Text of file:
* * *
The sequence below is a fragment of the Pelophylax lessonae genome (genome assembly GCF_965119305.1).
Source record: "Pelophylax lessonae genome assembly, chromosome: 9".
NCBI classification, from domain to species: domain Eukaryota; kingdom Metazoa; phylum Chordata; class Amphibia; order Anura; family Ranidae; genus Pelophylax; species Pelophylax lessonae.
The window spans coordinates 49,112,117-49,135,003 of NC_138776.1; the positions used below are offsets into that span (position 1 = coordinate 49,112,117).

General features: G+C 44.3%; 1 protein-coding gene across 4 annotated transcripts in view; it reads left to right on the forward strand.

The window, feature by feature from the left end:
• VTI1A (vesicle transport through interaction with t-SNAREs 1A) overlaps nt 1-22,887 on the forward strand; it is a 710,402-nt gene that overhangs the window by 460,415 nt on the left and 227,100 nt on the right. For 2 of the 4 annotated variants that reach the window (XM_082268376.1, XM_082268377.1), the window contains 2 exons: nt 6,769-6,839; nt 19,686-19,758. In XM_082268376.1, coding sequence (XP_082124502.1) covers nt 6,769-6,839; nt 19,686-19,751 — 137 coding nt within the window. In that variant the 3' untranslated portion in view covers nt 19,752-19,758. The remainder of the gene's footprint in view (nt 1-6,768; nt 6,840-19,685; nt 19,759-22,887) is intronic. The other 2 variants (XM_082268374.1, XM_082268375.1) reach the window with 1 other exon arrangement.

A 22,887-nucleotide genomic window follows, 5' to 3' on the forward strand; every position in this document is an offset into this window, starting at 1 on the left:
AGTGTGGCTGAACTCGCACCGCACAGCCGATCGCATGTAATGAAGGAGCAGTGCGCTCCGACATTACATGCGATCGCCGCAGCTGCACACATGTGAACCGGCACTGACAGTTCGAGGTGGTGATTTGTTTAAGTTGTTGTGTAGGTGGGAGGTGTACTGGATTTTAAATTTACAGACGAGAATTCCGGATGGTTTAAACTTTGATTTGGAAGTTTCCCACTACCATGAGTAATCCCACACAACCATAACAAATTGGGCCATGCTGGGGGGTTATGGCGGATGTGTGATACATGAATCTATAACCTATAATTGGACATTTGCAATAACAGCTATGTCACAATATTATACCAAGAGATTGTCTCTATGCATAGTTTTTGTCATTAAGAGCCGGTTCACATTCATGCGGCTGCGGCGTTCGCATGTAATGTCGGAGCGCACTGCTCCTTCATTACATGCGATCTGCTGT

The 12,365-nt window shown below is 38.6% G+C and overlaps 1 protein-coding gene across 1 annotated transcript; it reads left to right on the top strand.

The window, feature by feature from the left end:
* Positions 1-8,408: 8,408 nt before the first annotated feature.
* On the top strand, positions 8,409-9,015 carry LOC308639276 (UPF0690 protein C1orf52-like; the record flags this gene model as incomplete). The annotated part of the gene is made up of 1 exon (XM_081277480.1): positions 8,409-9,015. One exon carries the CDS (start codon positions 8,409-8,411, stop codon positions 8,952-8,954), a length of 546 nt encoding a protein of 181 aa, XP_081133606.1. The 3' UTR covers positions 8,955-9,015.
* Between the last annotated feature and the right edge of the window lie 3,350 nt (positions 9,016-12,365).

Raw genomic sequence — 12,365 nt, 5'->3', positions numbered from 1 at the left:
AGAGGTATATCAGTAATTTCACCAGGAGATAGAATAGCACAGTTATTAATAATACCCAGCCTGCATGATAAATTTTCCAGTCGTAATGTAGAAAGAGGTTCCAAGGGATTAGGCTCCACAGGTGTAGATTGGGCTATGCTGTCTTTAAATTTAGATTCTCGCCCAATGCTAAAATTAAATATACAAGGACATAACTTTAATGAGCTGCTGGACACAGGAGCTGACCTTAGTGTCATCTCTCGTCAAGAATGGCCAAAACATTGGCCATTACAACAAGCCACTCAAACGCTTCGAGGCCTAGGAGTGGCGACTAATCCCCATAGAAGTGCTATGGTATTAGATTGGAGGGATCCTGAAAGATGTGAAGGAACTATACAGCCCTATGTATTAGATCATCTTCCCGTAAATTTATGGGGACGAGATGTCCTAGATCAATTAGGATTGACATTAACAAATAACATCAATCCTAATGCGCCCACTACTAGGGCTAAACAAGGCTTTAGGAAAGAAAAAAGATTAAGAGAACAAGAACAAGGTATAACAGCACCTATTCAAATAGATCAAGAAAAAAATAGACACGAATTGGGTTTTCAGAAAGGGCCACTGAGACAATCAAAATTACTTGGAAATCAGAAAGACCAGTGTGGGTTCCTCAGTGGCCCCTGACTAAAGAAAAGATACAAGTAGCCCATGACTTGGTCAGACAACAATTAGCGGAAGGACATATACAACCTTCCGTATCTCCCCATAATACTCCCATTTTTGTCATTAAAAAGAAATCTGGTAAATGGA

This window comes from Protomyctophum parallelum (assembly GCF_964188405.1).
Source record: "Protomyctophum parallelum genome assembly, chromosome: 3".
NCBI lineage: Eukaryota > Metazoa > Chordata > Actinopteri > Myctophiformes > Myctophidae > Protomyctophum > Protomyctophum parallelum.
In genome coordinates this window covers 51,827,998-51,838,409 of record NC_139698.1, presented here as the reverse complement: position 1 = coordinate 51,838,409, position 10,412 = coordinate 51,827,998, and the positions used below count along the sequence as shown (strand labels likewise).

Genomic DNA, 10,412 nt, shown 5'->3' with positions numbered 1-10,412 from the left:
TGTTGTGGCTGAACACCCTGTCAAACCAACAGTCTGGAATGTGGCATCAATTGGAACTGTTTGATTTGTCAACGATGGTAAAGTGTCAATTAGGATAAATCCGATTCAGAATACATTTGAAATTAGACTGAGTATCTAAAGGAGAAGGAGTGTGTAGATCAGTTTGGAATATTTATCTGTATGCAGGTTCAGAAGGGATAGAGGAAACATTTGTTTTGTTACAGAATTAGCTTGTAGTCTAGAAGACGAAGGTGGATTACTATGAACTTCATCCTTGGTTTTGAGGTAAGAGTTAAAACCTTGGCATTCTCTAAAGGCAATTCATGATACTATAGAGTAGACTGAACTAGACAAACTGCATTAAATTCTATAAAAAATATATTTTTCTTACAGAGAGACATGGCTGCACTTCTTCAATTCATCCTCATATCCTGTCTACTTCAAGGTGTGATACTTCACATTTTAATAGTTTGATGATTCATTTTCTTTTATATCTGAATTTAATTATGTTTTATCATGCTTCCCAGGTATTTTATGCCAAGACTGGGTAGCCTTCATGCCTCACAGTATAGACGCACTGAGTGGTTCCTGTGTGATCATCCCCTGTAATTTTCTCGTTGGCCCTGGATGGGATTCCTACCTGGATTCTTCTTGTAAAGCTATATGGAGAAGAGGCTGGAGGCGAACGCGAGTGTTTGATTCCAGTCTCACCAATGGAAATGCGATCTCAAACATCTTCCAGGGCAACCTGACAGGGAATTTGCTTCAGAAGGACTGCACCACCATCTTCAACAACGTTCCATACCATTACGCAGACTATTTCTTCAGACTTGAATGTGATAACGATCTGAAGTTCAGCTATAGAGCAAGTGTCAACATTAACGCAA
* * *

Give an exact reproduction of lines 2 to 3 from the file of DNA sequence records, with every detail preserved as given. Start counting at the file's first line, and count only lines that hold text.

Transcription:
Source record: "Pelophylax lessonae genome assembly, chromosome: 9".
NCBI classification, from domain to species: domain Eukaryota; kingdom Metazoa; phylum Chordata; class Amphibia; order Anura; family Ranidae; genus Pelophylax; species Pelophylax lessonae.